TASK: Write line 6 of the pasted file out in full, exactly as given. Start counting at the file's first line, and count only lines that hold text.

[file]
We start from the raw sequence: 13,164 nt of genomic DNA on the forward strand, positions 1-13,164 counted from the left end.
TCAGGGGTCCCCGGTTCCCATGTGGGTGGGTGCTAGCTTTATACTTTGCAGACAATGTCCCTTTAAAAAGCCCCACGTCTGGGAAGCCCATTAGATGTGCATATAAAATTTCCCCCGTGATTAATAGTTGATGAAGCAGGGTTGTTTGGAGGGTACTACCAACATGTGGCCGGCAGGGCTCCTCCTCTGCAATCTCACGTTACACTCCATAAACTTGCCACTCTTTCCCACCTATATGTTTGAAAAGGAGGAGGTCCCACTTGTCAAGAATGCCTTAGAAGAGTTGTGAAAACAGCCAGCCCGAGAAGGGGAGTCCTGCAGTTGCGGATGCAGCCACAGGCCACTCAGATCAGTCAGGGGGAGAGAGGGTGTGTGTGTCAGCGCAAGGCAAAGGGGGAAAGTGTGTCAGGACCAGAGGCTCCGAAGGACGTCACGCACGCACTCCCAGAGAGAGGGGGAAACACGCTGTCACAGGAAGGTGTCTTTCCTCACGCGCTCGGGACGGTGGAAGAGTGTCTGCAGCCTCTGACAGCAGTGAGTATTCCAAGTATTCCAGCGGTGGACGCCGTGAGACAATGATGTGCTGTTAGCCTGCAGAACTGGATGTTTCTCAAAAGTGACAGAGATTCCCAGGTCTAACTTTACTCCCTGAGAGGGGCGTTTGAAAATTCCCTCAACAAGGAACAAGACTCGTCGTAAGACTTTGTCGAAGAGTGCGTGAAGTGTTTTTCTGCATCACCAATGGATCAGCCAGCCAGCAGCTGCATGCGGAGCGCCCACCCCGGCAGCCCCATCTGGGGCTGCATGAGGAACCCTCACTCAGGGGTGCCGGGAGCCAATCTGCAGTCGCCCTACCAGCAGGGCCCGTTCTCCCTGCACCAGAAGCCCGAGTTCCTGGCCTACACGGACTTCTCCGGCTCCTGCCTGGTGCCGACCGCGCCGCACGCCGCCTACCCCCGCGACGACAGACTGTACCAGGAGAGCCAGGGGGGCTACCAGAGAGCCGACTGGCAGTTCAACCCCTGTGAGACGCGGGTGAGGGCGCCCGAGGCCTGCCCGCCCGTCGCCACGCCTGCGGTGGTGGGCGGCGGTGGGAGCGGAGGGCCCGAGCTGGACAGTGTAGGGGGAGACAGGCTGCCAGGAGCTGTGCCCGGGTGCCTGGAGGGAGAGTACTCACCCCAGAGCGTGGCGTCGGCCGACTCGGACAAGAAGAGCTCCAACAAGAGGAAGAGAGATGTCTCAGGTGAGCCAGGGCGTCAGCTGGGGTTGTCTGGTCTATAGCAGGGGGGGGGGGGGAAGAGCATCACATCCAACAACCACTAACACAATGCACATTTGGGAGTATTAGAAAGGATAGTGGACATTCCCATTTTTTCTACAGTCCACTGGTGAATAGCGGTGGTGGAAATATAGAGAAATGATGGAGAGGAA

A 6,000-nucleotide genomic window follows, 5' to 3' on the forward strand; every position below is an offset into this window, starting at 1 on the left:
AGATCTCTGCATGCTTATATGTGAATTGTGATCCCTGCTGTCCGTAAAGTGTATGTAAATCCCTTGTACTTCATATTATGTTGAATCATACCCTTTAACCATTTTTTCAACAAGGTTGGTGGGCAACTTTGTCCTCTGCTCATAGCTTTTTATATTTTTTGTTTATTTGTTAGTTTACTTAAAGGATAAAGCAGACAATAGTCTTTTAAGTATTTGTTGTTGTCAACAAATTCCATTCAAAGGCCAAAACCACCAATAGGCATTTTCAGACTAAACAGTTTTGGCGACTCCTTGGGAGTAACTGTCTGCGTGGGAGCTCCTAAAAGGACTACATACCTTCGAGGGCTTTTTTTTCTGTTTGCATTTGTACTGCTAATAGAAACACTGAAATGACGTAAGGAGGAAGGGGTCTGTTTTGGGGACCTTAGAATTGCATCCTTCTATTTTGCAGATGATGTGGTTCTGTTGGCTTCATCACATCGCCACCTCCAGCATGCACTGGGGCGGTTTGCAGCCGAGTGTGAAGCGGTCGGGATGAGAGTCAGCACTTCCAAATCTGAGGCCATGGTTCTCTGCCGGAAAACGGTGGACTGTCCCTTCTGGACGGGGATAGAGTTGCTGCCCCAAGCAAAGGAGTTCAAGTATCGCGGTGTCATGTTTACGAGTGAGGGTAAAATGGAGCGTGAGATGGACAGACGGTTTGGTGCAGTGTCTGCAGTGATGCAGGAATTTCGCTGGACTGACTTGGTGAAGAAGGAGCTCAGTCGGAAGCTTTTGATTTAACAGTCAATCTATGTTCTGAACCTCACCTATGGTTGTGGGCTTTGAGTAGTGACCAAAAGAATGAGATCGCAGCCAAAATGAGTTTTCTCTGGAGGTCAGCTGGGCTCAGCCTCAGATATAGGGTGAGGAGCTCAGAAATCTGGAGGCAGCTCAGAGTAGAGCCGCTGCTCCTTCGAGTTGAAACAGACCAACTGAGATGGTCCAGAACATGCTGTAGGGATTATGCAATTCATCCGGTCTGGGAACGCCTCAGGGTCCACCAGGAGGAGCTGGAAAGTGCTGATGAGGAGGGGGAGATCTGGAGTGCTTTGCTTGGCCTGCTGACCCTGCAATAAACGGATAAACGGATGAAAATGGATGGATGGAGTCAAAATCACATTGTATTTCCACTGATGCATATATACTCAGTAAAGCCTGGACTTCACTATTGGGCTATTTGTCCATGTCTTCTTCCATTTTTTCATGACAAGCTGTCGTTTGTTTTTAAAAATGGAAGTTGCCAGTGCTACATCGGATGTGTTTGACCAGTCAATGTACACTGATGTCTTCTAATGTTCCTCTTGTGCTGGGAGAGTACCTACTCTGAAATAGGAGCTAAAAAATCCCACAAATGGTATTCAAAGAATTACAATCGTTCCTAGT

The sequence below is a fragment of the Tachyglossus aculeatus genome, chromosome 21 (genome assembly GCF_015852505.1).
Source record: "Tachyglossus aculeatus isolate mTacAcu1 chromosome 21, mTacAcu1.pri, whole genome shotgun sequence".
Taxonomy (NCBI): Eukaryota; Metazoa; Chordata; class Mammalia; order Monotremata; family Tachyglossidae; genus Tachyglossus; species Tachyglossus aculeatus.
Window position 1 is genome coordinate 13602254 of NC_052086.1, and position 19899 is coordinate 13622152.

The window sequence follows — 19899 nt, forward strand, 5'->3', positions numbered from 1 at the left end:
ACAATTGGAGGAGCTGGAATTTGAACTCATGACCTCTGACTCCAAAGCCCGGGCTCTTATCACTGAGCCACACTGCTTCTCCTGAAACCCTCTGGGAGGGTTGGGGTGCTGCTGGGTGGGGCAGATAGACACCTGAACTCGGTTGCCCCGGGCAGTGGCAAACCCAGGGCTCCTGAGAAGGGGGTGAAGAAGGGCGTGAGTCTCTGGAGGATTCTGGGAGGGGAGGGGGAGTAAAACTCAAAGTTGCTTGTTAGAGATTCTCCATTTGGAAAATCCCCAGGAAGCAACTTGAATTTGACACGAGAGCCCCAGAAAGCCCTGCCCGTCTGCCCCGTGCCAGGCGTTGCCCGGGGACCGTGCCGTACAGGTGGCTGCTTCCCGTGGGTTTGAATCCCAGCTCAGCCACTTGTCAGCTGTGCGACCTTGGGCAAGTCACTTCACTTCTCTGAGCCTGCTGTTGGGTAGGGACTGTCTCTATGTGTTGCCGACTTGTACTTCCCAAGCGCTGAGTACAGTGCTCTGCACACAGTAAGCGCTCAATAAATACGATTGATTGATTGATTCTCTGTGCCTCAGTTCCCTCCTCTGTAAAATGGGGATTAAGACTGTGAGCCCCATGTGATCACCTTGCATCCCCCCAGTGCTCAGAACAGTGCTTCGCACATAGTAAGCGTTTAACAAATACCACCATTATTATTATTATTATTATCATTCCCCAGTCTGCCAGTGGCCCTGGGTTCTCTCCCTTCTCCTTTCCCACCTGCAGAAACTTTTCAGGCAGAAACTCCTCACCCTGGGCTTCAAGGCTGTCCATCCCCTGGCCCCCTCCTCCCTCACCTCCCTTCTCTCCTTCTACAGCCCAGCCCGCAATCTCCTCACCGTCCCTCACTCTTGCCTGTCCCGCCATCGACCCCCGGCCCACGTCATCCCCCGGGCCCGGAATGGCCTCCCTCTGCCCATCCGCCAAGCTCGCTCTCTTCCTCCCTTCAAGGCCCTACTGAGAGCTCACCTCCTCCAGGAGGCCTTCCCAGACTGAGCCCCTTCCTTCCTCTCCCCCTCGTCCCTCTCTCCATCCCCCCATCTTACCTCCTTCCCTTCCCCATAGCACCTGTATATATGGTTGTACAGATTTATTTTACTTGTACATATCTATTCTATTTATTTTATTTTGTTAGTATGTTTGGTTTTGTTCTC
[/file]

Source record: "Tachyglossus aculeatus isolate mTacAcu1 chromosome 21, mTacAcu1.pri, whole genome shotgun sequence".